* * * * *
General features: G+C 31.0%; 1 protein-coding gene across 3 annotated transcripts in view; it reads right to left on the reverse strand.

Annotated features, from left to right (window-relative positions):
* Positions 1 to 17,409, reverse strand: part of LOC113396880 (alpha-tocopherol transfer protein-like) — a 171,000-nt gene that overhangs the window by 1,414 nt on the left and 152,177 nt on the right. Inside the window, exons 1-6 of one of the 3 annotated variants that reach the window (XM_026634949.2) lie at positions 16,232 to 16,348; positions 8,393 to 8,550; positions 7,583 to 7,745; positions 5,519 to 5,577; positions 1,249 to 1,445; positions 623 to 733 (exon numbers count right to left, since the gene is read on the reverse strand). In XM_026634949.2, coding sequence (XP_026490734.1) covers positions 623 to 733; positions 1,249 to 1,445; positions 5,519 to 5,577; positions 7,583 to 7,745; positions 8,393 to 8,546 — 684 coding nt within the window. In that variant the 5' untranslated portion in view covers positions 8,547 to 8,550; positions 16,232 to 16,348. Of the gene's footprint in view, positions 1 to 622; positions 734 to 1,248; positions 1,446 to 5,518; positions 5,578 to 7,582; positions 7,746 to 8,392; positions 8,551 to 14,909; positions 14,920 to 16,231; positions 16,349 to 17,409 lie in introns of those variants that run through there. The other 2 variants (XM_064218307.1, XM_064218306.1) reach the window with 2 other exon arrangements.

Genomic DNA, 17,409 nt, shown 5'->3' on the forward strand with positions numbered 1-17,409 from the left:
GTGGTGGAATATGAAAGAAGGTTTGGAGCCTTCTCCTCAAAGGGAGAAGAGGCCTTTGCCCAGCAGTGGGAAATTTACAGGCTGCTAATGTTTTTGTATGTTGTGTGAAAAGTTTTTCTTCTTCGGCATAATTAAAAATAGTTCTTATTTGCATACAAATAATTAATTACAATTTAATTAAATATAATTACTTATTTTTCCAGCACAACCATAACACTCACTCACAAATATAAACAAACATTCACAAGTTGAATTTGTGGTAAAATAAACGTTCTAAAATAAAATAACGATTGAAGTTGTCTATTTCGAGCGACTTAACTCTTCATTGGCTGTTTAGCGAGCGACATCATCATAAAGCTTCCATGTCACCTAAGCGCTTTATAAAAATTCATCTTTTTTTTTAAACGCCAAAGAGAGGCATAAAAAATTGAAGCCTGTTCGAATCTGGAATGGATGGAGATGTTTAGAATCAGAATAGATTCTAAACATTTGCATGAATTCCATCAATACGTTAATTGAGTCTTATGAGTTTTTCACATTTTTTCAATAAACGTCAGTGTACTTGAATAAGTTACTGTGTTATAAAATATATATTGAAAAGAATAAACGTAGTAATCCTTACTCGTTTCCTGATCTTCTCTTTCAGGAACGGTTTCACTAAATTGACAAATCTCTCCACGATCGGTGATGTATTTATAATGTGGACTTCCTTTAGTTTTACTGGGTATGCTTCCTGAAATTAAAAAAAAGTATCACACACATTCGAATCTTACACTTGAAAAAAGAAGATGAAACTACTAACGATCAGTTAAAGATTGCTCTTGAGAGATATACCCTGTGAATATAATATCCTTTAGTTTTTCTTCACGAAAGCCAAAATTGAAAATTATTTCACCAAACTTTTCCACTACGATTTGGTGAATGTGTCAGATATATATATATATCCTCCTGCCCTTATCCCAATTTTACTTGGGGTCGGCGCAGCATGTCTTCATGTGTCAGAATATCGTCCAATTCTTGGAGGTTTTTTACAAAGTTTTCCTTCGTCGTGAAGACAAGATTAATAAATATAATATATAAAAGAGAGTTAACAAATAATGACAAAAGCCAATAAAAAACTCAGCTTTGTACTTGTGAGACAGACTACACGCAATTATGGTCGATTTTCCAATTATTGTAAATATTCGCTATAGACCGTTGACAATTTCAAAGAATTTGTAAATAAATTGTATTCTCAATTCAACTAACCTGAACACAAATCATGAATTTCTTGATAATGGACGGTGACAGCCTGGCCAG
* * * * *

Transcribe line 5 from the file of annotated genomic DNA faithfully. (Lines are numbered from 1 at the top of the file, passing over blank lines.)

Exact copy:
GTGGTGGAATATGAAAGAAGGTTTGGAGCCTTCTCCTCAAAGGGAGAAGAGGCCTTTGCCCAGCAGTGGGAAATTTACAGGCTGCTAATGTTTTTGTATGTTGTGTGAAAAGTTTTTCTTCTTCGGCATAATTAAAAATAGTTCTTATTTGCATACAAATAATTAATTACAATTTAATTAAATATAATTACTTATTTTTCCAGCACAACCATAACACTCACTCACAAATATAAACAAACATTCACAAGTTGAATTTGTGGTAAAATAAACGTTCTAAAATAAAATAACGATTGAAGTTGTCTATTTCGAGCGACTTAACTCTTCATTGGCTGTTTAGCGAGCGACATCATCATAAAGCTTCCATGTCACCTAAGCGCTTTATAAAAATTCATCTTTTTTTTTAAACGCCAAAGAGAGGCATAAAAAATTGAAGCCTGTTCGAATCTGGAATGGATGGAGATGTTTAGAATCAGAATAGATTCTAAACATTTGCATGAATTCCATCAATACGTTAATTGAGTCTTATGAGTTTTTCACATTTTTTCAATAAACGTCAGTGTACTTGAATAAGTTACTGTGTTATAAAATATATATTGAAAAGAATAAACGTAGTAATCCTTACTCGTTTCCTGATCTTCTCTTTCAGGAACGGTTTCACTAAATTGACAAATCTCTCCACGATCGGTGATGTATTTATAATGTGGACTTCCTTTAGTTTTACTGGGTATGCTTCCTGAAATTAAAAAAAAGTATCACACACATTCGAATCTTACACTTGAAAAAAGAAGATGAAACTACTAACGATCAGTTAAAGATTGCTCTTGAGAGATATACCCTGTGAATATAATATCCTTTAGTTTTTCTTCACGAAAGCCAAAATTGAAAATTATTTCACCAAACTTTTCCACTACGATTTGGTGAATGTGTCAGATATATATATATATCCTCCTGCCCTTATCCCAATTTTACTTGGGGTCGGCGCAGCATGTCTTCATGTGTCAGAATATCGTCCAATTCTTGGAGGTTTTTTACAAAGTTTTCCTTCGTCGTGAAGACAAGATTAATAAATATAATATATAAAAGAGAGTTAACAAATAATGACAAAAGCCAATAAAAAACTCAGCTTTGTACTTGTGAGACAGACTACACGCAATTATGGTCGATTTTCCAATTATTGTAAATATTCGCTATAGACCGTTGACAATTTCAAAGAATTTGTAAATAAATTGTATTCTCAATTCAACTAACCTGAACACAAATCATGAATTTCTTGATAATGGACGGTGACAGCCTGGCCAG